At this point you will be able to enjoy some additions like gluten-free bread; homemade, gluten-free pancakes; some fruit-based desserts; the sweeter vegetables, such as beets, carrots, tomatoes and jicama; and antioxidant-rich fruit. You’re also now able to use natural sweeteners like raw honey, maguey sap, raw coconut nectar and raw agave nectar. Baking with a gluten-free flour mix and eating nut butters will be part of your routine. And you can add back some special treats, such as New Zealand lamb or a small portion of at least 80-percent cacao organic dark chocolate.

(For a complete list of Phase 3 foods, consult:

Detox supplements

The following supporting supplements are designed to give you the nutritional support you need during cleansing, as well as to assist with escorting the toxins out of your body.

The brand we recommend is Premier Research Laboratories from Austin, Texas, available online (

Base Package:

Premier Cleanse

Suggested daily dose: 2 to start, but increase by 1 each day until you are taking 4 with each meal

Premier Digest

Suggested daily dose: 1 on waking and 1 capsule every waking hour

Premier Clay

Suggested daily dosage: 1/day

Premier Probiotics

Suggested daily dosage: 1/day


Suggested daily dosage: 1 after every meal



Suggested daily dosage: Alternate with one of the below for 2 baths/day

Medi-Soak Cleanse

Medi-Body Bath

Lemon and Artichoke “Pasta”

Serves: 2

This is a Phase 1 recipe. The lemons and artichokes are delicious together and add variety to a basic dish, making it something to look forward to.


1 cup zucchini ribbons (see below)

1 cup yellow squash ribbons

Grapeseed or tea seed oil

3 Tbsp yellow onion, minced

1 clove garlic, diced

²⁄3 cup artichoke hearts, diced (using frozen is okay)

¹⁄³ tsp sea salt

¼ tsp crushed red pepper

¾ cup fresh parsley, chopped

1½ tsp lemon juice

¼ cup fresh basil, chopped


1) Using a mandoline or food processor attachment, julienne the squash into linguine-size ribbons.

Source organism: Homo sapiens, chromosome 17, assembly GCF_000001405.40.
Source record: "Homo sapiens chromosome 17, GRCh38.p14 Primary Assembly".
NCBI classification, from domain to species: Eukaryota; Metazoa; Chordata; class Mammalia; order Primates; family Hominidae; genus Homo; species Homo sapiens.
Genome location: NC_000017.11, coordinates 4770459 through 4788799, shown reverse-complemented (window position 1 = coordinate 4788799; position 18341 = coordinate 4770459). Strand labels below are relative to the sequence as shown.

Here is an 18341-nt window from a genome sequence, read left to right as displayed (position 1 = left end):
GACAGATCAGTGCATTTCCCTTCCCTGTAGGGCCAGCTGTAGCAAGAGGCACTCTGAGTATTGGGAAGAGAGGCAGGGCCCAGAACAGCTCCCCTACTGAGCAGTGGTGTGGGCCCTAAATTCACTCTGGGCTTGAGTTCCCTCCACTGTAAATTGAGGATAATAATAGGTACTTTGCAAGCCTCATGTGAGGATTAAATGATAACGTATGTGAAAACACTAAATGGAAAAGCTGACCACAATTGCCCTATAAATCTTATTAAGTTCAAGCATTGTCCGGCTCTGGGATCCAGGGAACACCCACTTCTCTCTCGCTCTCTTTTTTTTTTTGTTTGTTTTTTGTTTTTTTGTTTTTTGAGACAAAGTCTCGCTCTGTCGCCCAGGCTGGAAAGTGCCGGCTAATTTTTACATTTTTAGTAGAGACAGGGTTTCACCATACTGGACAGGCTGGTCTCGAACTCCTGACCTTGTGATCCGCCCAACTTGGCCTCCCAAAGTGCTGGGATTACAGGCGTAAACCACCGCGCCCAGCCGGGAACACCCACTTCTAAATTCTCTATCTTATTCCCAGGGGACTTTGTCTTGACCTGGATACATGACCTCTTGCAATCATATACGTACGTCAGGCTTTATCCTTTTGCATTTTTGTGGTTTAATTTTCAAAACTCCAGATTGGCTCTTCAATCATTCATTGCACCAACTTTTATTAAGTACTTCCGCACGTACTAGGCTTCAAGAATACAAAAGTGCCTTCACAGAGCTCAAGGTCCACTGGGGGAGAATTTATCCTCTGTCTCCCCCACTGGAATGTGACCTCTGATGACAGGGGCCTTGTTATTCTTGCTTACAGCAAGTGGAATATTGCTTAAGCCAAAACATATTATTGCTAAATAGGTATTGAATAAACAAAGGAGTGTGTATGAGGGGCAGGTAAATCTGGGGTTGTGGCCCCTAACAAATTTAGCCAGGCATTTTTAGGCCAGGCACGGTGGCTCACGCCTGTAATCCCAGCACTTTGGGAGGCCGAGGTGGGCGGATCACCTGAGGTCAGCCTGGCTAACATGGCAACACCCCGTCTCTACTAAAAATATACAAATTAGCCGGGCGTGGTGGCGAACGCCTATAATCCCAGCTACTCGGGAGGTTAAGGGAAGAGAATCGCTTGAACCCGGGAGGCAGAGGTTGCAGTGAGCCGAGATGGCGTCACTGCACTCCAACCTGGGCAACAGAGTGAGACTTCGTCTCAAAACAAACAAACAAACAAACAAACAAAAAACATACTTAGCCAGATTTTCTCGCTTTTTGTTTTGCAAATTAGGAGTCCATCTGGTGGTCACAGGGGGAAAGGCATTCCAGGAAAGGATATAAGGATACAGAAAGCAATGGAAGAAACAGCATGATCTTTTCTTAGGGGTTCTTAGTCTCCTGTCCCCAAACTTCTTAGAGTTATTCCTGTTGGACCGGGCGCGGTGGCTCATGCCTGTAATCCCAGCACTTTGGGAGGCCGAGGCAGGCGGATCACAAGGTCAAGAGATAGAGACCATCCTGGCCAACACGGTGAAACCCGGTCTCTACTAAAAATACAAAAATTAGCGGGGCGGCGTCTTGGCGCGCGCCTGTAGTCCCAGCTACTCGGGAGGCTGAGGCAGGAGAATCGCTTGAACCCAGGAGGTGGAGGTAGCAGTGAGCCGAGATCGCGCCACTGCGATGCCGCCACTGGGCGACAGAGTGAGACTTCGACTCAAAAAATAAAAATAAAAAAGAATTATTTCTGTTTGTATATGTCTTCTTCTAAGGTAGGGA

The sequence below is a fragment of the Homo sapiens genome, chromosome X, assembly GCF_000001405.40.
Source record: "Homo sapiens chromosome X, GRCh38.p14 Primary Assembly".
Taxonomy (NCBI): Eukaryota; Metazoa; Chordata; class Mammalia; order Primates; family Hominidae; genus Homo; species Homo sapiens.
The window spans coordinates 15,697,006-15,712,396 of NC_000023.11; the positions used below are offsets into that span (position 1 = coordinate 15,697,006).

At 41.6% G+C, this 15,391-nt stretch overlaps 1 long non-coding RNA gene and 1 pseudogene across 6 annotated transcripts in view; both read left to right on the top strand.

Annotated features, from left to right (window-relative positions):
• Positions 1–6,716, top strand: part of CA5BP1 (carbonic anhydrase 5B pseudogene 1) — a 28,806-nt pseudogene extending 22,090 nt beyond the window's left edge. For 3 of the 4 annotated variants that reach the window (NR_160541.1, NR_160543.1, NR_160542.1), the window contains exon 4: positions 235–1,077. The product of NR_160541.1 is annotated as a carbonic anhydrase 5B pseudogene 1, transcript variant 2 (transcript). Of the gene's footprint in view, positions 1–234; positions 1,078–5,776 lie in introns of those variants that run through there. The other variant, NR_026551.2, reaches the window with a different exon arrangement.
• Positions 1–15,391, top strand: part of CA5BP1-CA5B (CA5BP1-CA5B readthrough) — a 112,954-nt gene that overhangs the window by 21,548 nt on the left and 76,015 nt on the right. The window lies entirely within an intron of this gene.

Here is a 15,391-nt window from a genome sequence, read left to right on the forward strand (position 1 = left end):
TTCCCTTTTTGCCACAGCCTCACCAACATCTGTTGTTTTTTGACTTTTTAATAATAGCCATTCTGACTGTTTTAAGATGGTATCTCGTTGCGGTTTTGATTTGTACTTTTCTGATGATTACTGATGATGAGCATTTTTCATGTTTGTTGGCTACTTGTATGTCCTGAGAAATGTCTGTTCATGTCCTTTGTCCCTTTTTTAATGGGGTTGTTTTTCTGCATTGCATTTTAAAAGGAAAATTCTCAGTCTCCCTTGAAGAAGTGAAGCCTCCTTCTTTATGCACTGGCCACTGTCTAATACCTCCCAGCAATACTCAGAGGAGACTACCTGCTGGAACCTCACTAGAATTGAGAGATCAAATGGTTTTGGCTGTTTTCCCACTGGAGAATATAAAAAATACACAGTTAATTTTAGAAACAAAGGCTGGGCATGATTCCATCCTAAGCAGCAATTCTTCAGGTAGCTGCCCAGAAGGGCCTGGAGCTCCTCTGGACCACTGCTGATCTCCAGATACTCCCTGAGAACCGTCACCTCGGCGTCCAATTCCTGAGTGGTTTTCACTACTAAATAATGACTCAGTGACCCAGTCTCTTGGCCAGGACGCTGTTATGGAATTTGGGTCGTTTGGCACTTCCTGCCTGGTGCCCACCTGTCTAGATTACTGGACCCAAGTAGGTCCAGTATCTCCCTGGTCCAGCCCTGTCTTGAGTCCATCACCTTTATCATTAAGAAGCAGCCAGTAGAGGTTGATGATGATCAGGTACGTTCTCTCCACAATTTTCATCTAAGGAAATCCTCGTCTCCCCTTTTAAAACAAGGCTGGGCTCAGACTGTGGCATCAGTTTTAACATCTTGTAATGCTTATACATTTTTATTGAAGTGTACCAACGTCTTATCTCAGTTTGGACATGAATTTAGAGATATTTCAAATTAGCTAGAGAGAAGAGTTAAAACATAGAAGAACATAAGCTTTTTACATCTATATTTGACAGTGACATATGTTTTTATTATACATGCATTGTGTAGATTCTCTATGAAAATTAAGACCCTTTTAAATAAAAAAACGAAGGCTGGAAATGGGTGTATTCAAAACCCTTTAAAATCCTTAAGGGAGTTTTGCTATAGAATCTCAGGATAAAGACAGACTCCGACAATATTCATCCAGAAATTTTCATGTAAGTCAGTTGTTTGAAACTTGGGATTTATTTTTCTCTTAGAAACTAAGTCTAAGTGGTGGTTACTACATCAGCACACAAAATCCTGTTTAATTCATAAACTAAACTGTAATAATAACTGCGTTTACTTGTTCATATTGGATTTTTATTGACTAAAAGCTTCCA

2) When you’re finished julienning, sprinkle salt over the ribbons and place them in a colander in the sink for about 20 minutes. Get rid of excess water; otherwise, when you sauté the ribbons, you’ll have a pan full of a watery mess. Squeeze them dry with paper towels.

3) Using a medium-size skillet, add enough grapeseed or tea seed oil to coat the bottom. Turn the burner to medium-high and heat the pan until the oil is shiny and shimmers.

4) Add onion and sauté until it starts to brown slightly.

5) Add garlic and sauté for an additional 30 seconds.

6) Add squash ribbons, artichokes, salt, crushed red pepper, parsley, lemon juice and basil, and toss until heated through. Remove from heat. Serve immediately.

Tip: if you’re in a hurry and need a quick sauté, consider using a lemon and olive oil dressing as a substitute for the garlic, lemon juice and herbs.

When you prepare your meals

1) Use organically grown, carefully washed vegetables and fruits.

2) Fresh is always preferable, frozen is acceptable when you can’t get fresh.

3) Avoid genetically modified (GM) ingredients. (In the United States and now elsewhere, soy, canola, lecithin, or xanthan gum ingredients are all highly likely to be GM.) If the product is 100 percent certified organic, you can be confident the ingredients are not GM.

4) Whenever water
is called for in a recipe, use filtered or glass-bottled spring water if you do not have access to filtered tap water.

5) Avoid using yogurt and butter or ghee during Phases 2 and 3 if you have any type of inflammatory condition, including cancer, arthritis, an autoimmune disease, or the like. Otherwise, use small amounts of yogurt (preferably made from goat’s or sheep’s milk) and ghee made from organic butter from grass-fed cows.

6) Always use hormone-free, antibiotic-free, pasture-raised or free-range, grass-fed and grass-finished beef or bison, or wild-caught fish.

7) Use only the spices or spice mixes with phase-appropriate herbs during Phases 1 and 2, and use them liberally. They are packed with powerful phytonutrients and many antioxidants that have been found to contribute to healthy immune support.

8) Since cow dairy products are known to increase congestion and mucus production, they are eliminated in the Misner Plan, with the exception of cow’s milk yogurt, which may be used only if you cannot obtain goat’s or sheep’s milk yogurt. The occasional use of hard, dry aged cow’s milk cheeses, such as Asiago, Parmesan and Pecorino Romano (traditionally made from sheep’s milk in Italy, but made from cow’s milk in the United States), is permitted during Phase 3, but in very small quantities. If you can get sheep-milk hard cheese, by all means, go with that.

Excerpted from Healing Begins in the Kitchen:
Get Well and Stay There
with the Misner Plan by Ivan and Beth Misner (Createspace). To get your copy, visit: